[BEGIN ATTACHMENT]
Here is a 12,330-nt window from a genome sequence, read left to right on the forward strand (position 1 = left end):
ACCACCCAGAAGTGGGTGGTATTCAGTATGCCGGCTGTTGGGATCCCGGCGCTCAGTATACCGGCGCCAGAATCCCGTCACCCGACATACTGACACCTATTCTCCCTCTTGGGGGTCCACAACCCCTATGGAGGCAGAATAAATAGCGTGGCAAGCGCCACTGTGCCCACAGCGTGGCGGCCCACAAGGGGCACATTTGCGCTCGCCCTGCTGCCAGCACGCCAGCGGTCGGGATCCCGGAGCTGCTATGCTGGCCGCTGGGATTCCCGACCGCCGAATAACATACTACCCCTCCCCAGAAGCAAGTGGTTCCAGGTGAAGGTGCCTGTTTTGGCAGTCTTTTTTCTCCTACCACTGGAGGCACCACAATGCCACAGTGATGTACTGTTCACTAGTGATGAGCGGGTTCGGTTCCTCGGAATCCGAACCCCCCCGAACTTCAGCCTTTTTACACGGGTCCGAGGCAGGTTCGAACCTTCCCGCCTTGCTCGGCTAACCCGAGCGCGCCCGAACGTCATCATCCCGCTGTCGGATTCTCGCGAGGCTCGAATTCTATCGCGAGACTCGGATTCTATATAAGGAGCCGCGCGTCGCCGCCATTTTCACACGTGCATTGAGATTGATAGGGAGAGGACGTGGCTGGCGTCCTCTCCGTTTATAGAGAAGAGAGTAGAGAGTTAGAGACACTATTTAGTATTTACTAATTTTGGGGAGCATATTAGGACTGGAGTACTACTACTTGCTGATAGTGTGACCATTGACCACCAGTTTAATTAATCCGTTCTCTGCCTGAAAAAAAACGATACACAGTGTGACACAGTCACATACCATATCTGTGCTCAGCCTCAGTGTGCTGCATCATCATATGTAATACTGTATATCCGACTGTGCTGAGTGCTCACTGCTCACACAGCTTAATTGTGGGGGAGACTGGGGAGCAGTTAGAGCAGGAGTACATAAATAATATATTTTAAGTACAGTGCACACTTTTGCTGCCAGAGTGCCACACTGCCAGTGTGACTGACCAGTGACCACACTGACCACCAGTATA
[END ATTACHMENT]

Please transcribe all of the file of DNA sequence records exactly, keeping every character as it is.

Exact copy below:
Here is a 12,330-nt window from a genome sequence, read left to right on the forward strand (position 1 = left end):
ACCACCCAGAAGTGGGTGGTATTCAGTATGCCGGCTGTTGGGATCCCGGCGCTCAGTATACCGGCGCCAGAATCCCGTCACCCGACATACTGACACCTATTCTCCCTCTTGGGGGTCCACAACCCCTATGGAGGCAGAATAAATAGCGTGGCAAGCGCCACTGTGCCCACAGCGTGGCGGCCCACAAGGGGCACATTTGCGCTCGCCCTGCTGCCAGCACGCCAGCGGTCGGGATCCCGGAGCTGCTATGCTGGCCGCTGGGATTCCCGACCGCCGAATAACATACTACCCCTCCCCAGAAGCAAGTGGTTCCAGGTGAAGGTGCCTGTTTTGGCAGTCTTTTTTCTCCTACCACTGGAGGCACCACAATGCCACAGTGATGTACTGTTCACTAGTGATGAGCGGGTTCGGTTCCTCGGAATCCGAACCCCCCCGAACTTCAGCCTTTTTACACGGGTCCGAGGCAGGTTCGAACCTTCCCGCCTTGCTCGGCTAACCCGAGCGCGCCCGAACGTCATCATCCCGCTGTCGGATTCTCGCGAGGCTCGAATTCTATCGCGAGACTCGGATTCTATATAAGGAGCCGCGCGTCGCCGCCATTTTCACACGTGCATTGAGATTGATAGGGAGAGGACGTGGCTGGCGTCCTCTCCGTTTATAGAGAAGAGAGTAGAGAGTTAGAGACACTATTTAGTATTTACTAATTTTGGGGAGCATATTAGGACTGGAGTACTACTACTTGCTGATAGTGTGACCATTGACCACCAGTTTAATTAATCCGTTCTCTGCCTGAAAAAAAACGATACACAGTGTGACACAGTCACATACCATATCTGTGCTCAGCCTCAGTGTGCTGCATCATCATATGTAATACTGTATATCCGACTGTGCTGAGTGCTCACTGCTCACACAGCTTAATTGTGGGGGAGACTGGGGAGCAGTTAGAGCAGGAGTACATAAATAATATATTTTAAGTACAGTGCACACTTTTGCTGCCAGAGTGCCACACTGCCAGTGTGACTGACCAGTGACCACACTGACCACCAGTATA